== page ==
Germans like to gather in front of the TV on sundays to watch “Tatort” together. Maybe having heard about this almost church-like custom, Bloc Party’s frontman Kele Oreke is asking the audience “Is there any fire left in you this Sunday?”
But there is no doubt that the crowd, which is sharply defined around their thirties, came this evening to celebrate one of the most acclaimed British indie-rock bands that the early 2000s brought to light.
The songs they put out were setting fire to the Astra
Playing a diverse setlist ranging from clubby electro beats, solid trip-hop grooves to the hard hitting indie-rock that they became famous for, Bloc party surely made the crowd jumping and singing along to most of their material throughout the show. Maybe at some point the band seemed to be a little bit too focused on what they are doing.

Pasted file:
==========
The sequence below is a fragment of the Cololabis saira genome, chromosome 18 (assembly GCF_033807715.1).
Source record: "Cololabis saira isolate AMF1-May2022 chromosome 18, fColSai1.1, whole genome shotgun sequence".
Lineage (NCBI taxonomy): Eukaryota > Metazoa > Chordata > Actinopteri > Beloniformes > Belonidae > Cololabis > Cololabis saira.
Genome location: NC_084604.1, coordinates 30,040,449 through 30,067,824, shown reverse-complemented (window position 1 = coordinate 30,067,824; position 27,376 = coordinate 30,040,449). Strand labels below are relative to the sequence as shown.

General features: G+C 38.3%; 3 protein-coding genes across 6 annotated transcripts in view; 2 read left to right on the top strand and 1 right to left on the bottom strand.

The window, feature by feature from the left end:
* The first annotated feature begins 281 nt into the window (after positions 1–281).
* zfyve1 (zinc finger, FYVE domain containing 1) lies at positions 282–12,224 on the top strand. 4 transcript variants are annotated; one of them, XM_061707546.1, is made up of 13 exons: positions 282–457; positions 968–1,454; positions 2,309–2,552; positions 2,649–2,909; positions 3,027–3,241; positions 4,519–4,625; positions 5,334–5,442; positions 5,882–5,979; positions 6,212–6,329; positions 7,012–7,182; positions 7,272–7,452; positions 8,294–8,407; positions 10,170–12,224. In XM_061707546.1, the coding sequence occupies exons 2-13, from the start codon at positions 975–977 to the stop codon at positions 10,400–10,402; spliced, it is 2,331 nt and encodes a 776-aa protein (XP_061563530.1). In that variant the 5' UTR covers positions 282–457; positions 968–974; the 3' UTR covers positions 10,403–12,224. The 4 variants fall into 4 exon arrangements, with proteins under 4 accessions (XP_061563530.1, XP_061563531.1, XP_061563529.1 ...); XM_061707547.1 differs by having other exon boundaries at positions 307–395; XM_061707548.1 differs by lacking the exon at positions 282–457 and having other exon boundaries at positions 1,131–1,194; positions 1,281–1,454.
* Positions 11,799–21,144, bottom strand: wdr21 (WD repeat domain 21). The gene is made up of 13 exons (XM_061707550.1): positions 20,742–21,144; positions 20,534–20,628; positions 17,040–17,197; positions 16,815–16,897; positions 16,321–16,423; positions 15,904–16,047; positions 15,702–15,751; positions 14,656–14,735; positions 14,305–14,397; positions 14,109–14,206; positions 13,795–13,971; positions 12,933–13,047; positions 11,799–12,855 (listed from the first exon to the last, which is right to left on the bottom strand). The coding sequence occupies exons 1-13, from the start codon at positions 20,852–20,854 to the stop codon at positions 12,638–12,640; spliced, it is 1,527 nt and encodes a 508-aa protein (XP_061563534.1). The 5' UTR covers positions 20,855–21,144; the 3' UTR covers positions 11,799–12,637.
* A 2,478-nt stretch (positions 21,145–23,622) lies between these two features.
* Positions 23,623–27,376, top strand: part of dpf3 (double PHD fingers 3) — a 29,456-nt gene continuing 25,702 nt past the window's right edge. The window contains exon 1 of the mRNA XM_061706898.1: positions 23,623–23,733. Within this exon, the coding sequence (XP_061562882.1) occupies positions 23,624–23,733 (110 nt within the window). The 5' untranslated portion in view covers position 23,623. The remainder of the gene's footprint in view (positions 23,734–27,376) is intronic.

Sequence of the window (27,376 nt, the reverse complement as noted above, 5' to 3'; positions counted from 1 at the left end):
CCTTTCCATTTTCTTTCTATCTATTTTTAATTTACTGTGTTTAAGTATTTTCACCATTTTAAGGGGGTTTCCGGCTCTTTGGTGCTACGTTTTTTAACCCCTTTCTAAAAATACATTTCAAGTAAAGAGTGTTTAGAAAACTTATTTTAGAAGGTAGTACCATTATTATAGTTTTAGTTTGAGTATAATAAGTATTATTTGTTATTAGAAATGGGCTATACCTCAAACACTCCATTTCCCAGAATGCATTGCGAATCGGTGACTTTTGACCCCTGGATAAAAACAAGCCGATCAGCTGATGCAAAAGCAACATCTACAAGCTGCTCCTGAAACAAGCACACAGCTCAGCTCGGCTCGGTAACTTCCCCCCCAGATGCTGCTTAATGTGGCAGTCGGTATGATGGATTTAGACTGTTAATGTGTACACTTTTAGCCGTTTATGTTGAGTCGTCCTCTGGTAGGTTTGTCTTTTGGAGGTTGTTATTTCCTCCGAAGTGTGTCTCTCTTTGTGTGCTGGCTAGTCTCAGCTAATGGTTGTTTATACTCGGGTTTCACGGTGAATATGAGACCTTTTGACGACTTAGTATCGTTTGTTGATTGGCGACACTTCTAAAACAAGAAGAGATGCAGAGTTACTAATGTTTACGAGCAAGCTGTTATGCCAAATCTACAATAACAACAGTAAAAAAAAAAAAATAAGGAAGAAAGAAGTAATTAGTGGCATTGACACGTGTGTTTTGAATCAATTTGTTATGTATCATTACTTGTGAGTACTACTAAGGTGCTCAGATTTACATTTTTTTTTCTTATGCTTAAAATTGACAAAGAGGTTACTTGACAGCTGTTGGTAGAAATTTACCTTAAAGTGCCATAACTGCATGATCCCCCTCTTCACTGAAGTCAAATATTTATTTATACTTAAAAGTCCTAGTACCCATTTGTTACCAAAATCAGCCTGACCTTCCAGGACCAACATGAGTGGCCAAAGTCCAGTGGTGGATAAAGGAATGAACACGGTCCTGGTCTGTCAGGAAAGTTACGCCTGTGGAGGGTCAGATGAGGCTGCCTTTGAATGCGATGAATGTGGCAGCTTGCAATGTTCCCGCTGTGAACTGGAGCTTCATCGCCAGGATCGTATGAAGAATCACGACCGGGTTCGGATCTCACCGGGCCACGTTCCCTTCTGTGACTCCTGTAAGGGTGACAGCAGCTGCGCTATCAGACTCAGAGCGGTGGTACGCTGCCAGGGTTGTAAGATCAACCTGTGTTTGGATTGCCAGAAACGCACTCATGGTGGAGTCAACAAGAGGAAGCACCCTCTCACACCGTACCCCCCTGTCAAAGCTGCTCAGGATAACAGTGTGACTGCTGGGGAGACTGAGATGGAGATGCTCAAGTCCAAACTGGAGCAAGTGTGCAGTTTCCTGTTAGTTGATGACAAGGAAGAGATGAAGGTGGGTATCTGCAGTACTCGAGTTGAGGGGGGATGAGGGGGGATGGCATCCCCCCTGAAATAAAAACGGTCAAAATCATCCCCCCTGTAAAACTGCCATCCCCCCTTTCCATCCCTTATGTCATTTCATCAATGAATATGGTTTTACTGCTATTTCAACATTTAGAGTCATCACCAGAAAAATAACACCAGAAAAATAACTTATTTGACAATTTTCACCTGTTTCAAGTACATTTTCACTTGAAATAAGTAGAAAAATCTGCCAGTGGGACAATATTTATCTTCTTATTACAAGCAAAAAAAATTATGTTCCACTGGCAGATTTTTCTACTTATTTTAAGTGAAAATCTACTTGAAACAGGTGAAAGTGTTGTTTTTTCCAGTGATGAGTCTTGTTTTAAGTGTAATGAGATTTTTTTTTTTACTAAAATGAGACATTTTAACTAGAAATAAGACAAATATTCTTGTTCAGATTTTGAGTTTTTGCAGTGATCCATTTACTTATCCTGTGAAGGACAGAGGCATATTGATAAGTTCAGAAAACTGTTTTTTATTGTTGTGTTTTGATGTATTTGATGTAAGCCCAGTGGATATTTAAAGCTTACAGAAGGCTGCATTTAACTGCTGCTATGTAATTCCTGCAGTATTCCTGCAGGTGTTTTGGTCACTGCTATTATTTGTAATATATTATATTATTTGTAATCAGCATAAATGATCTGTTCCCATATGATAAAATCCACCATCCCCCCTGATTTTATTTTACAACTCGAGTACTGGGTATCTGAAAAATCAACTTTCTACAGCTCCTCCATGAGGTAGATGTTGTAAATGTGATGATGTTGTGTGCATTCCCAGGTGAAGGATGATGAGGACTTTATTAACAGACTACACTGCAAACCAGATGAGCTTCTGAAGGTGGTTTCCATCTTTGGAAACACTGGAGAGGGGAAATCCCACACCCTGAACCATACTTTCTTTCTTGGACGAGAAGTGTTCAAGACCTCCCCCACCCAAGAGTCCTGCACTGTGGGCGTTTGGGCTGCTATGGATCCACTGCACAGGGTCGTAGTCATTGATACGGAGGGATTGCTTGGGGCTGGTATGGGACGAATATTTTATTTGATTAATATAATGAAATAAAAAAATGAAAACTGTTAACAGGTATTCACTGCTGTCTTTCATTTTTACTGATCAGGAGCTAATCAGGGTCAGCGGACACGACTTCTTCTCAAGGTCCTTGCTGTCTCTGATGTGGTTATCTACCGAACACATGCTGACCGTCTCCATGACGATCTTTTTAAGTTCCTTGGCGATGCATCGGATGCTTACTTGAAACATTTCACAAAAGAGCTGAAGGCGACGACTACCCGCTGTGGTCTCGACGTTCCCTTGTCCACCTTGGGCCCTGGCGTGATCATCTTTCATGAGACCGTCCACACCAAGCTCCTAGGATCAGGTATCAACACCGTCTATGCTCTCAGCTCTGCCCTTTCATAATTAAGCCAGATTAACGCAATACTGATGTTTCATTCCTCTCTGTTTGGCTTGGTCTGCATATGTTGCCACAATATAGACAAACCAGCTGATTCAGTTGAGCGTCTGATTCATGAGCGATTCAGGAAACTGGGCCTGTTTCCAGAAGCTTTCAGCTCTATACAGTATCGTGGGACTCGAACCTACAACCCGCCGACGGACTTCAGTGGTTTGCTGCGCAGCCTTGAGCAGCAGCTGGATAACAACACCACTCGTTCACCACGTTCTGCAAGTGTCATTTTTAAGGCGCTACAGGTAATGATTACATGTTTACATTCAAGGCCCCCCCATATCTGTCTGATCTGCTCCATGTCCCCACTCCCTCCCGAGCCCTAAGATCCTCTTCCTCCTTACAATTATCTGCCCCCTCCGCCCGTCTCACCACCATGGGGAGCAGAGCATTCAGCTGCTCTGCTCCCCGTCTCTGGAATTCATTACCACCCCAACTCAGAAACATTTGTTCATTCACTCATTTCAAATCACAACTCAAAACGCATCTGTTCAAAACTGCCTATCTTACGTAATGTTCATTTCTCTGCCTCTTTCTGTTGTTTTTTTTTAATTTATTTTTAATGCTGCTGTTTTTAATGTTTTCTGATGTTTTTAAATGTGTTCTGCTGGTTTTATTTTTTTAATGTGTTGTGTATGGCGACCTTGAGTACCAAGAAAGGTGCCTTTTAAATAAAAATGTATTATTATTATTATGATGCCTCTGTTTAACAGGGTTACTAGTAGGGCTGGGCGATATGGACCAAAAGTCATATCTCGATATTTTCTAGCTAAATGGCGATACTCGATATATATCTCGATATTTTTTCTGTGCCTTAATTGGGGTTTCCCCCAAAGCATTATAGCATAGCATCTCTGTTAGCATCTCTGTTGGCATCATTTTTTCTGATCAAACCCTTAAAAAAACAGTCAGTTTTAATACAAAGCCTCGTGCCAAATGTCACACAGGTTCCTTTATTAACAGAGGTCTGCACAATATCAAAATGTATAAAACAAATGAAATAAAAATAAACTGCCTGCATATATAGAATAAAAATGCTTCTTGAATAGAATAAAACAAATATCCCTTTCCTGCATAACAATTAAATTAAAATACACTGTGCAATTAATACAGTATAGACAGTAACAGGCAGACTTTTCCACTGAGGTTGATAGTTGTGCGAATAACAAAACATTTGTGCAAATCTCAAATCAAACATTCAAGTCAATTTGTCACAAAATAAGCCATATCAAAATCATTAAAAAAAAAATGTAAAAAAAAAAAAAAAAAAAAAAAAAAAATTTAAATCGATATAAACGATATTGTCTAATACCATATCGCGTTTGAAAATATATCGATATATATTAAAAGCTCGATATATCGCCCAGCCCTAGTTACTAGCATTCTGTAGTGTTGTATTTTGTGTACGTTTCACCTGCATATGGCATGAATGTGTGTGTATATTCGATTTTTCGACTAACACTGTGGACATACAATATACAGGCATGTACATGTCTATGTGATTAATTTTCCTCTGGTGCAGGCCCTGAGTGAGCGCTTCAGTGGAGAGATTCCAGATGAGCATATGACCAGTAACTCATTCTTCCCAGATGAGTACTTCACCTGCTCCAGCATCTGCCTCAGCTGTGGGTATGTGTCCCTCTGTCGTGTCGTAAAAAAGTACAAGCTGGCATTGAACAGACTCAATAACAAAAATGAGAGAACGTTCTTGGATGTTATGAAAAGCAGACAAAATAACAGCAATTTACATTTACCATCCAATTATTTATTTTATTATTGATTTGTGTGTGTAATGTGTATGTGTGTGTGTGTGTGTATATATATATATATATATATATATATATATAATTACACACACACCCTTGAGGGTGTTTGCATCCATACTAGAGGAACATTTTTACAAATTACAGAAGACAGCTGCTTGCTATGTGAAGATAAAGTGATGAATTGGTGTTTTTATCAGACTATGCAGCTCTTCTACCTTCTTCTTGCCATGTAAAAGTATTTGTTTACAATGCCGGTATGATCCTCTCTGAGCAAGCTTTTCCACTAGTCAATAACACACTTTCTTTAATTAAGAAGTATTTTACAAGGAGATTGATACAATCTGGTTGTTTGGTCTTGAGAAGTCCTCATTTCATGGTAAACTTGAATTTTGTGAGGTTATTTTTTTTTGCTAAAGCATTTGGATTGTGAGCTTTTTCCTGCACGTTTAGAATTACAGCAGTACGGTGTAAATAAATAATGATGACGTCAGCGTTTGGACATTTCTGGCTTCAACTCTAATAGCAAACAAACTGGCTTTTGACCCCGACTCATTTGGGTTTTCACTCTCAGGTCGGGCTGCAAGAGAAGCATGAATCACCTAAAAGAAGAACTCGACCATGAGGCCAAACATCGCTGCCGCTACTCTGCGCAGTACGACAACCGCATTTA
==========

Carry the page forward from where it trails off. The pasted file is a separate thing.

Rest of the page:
The flow of energy saw no end
The way the people were exploding brought back the feeling of being in a club around the time when Bloc Party were at the peak of their fame and the dancefloor became one jumping mass when one of their indie-hymns was being played. The end of the show was some kind of amusing oddity. After having finished their last song, Bloc Party quickly left the stage to make space for the roadies to turn off amps and unload the stage. The DJ’s music starts playing, the venue is already clearing up while a bunch of die-hard fans in front of the stage starts screaming for an encore.
So strongly that the band is indeed reappearing. The Astra is filling up quickly with people coming running back just to see Bloc Party playing another song. Whoever spread the rumour that Germans are getting lazy on Sunday evenings – after having visited this Sunday’s indie-church at the Astra there should not be any doubt left that it’s indeed just rumours.
indieberlin review by Christoph Grzeschik, photos by Caterina Gili